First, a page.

The Orthodox Jewish Doctor Who Saved a Life At 35,000 Feet
Editor’s note: This story was written by a friend of Jew in the City’s who this recently happened to, but who asked to be anonymous.
We fought to get our front seats. There was a glitch in the system as our front seats were confirmed and then something happened and as much as we tried (and we tried) they couldn’t change our seats back to the front. We were forced to sit in the last three rows. All of us.
Thirty minutes into the flight, this woman in the row behind us starts becoming hysterical and screaming – she gets out of her seat to get the flight attendant. People couldn’t really hear because of the lull of the plane, but I noticed her, being the ridiculous – super aware, always-checking-for-suspect-terrorists-traveler that I am. I noticed this woman panicking and getting up from her seat behind us and rushing towards a flight attendant at the front of the plane. So I started screaming for our friend, Abe, to get up and to help this lady’s husband who was unconscious and possibly having a heart attack (and sitting behind Abe).
The flight attendant came running back down the aisle with the panic stricken wife, but I was able to assure them that the man was already being attended to by Abe, an emergency room doctor. The airline had to May Day to an emergency crew on land as Abe was performing his miraculous, God-given, medical talents to this man: inserting needles, placing the IV, and so on. They considered diverting the plane for an emergency landing.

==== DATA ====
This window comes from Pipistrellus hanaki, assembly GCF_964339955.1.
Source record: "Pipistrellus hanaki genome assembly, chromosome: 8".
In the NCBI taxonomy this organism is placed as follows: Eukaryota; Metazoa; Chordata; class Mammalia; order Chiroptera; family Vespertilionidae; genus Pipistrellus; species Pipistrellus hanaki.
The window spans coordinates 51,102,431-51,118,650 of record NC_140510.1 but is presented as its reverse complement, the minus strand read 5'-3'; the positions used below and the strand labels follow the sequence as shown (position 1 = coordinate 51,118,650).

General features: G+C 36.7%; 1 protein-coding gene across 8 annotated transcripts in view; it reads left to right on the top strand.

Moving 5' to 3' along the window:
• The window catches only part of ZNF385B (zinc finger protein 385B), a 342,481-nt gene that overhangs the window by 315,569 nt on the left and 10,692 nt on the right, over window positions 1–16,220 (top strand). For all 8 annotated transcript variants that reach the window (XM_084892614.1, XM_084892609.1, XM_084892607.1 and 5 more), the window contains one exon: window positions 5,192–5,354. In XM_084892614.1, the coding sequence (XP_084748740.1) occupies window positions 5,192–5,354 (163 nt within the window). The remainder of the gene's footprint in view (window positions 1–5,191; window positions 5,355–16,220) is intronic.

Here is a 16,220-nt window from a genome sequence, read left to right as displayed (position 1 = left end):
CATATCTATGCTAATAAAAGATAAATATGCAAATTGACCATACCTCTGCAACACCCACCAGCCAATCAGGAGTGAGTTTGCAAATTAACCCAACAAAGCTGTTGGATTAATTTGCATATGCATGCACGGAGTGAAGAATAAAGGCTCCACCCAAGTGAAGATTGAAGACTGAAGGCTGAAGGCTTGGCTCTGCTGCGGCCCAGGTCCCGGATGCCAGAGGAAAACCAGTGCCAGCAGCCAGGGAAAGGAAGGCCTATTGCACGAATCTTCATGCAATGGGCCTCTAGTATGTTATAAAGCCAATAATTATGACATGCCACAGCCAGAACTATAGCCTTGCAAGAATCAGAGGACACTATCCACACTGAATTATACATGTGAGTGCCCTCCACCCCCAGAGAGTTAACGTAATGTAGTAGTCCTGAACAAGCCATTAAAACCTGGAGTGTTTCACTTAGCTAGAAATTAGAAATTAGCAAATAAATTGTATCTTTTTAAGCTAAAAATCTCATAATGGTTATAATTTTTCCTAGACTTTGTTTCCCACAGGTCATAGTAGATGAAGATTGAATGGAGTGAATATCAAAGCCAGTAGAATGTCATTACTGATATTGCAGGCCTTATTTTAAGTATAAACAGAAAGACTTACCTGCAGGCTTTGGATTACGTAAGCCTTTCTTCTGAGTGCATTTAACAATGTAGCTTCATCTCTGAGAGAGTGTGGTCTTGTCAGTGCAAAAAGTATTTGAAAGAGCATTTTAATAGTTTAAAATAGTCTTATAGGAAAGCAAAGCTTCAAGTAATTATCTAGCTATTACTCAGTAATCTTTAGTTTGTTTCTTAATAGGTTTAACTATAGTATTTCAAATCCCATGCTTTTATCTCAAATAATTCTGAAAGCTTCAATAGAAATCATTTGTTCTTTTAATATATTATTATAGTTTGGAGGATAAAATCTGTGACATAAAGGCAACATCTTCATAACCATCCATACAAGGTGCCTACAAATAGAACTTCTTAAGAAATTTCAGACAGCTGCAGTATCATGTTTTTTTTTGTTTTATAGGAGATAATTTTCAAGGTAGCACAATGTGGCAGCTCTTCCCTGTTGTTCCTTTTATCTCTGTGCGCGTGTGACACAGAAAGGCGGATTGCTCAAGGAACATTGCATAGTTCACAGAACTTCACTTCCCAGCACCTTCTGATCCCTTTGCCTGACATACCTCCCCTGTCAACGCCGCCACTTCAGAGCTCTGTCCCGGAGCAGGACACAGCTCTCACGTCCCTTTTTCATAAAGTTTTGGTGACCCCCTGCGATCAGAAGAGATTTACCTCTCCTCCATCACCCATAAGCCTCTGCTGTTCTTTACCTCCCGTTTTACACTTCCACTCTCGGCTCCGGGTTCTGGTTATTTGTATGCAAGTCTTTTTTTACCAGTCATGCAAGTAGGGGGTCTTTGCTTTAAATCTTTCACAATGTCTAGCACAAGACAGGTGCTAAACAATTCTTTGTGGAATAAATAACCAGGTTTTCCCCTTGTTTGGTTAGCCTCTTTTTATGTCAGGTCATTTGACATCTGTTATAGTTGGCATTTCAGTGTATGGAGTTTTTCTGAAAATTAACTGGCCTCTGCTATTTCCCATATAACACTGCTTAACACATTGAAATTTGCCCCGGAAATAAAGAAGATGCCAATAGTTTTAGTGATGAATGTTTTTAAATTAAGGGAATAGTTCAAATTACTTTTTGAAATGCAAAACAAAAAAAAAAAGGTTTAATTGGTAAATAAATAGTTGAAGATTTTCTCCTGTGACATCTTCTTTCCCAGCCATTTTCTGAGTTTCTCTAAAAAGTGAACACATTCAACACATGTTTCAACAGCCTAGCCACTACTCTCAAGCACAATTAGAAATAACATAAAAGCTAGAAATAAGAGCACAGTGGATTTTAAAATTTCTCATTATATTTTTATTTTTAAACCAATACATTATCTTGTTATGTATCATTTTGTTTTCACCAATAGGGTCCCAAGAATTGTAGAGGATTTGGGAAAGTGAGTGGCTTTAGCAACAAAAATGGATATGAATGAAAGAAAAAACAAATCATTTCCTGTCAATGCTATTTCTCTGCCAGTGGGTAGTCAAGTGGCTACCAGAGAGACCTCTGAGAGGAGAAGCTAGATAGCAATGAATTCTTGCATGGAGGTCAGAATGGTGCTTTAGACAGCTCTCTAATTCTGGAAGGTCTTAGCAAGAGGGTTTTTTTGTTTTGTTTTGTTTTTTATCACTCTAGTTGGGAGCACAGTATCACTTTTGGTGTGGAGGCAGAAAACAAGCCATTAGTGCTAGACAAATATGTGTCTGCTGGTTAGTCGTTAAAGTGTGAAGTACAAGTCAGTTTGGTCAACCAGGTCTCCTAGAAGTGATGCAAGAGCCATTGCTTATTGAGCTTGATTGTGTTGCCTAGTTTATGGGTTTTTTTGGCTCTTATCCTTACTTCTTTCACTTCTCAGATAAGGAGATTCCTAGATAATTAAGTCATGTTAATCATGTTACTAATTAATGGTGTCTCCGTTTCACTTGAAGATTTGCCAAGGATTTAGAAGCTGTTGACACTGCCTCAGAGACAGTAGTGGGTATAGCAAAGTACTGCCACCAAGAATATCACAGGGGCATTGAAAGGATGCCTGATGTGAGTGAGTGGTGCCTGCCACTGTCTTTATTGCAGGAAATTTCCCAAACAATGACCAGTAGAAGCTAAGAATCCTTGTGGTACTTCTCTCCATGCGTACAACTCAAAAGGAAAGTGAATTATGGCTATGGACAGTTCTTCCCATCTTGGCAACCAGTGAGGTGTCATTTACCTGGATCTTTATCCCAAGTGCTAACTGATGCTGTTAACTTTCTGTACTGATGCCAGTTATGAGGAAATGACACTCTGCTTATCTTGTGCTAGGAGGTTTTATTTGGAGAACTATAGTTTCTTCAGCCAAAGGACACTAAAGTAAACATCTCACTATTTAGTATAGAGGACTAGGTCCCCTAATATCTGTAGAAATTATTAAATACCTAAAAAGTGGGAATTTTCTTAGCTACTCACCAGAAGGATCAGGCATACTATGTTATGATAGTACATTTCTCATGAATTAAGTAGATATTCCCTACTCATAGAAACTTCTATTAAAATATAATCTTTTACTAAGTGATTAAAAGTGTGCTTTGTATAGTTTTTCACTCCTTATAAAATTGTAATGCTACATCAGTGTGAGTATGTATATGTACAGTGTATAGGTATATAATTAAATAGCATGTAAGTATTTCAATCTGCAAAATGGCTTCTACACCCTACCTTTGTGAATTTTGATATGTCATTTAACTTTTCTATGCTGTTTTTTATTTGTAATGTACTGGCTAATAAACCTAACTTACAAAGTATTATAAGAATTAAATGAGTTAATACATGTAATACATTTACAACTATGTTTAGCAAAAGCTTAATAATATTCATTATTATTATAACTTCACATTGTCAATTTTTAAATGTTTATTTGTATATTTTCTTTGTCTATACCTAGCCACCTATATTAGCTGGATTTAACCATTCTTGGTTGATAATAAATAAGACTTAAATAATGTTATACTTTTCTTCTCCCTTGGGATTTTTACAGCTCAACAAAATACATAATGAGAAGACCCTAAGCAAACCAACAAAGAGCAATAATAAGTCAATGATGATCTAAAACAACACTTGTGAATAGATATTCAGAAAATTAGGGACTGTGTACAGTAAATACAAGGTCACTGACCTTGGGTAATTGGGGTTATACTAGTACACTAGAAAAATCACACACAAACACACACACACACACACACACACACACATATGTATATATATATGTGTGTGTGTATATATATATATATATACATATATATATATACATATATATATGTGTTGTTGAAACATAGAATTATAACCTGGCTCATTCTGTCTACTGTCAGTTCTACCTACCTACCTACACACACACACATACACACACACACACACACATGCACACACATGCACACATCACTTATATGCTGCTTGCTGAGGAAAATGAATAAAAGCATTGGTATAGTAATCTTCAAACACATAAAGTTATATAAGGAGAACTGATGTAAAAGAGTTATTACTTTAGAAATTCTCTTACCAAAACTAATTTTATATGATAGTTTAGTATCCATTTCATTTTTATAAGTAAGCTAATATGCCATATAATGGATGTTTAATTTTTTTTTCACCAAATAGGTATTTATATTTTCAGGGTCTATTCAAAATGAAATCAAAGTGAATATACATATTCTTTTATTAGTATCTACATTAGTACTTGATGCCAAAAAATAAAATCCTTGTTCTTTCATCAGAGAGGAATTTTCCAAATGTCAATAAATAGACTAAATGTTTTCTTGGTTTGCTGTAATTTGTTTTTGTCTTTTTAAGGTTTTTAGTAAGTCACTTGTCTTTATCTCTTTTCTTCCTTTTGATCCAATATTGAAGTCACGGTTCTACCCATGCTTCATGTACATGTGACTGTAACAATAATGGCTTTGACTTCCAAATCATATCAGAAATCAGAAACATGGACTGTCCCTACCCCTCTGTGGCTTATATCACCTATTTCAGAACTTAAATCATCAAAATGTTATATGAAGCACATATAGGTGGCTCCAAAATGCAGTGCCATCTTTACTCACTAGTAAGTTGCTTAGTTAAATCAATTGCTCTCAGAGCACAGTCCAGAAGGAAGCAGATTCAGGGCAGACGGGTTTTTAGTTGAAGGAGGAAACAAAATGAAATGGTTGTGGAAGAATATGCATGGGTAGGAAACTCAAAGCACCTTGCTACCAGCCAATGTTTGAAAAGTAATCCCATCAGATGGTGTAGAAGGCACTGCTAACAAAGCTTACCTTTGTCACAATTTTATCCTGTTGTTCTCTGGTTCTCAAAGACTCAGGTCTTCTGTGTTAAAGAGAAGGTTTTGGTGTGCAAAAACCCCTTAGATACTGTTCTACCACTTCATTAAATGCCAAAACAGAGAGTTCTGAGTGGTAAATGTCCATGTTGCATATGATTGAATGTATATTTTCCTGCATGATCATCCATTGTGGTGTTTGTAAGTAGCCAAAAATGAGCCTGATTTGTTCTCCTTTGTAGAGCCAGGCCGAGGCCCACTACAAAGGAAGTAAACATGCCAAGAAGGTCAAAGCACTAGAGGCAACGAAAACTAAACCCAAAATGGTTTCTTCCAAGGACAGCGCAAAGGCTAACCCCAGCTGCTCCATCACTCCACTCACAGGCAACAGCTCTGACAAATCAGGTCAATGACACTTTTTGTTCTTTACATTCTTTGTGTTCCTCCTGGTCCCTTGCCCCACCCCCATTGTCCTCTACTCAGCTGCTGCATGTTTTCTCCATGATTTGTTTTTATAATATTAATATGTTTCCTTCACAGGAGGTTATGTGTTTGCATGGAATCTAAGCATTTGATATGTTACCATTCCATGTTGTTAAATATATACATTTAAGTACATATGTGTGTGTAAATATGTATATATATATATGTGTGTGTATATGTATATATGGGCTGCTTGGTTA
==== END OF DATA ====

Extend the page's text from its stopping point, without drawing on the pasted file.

Thank God, the man started breathing and coming around. The ground crew was communicating through the flight attendant to Abe, who adorned by his yarmulke elevated the entire Jewish nation. As Abe was furiously working on this man, his yarmulke was on full display almost like a flashing neon light – and a special point of discussion as I was talking to my neighbor, a biker, my other neighbor, a devout Catholic and another neighbor a man who first told me he was from Egypt but then switched the word to Mitzrayim. He said “Mitzrayim as you know it,” seemingly reminding me that we were all once from the same place, and somehow in this vulnerable state 35,000 feet above the ground we were all on the same team. A glimpse into the days of moschiach (the messiah) perhaps?
There we were, a diverse and colorful group of people on this plane praising Hashem and seeing Hashem’s hand in the “lucky” placement of our seating rearrangement. I asked the Irish pilot after we deplaned if he arranged with ground control to fly at a turbulence free altitude so Abe could safely put in the IV safely. His response: “I wish I could take credit, that was God’s hand.”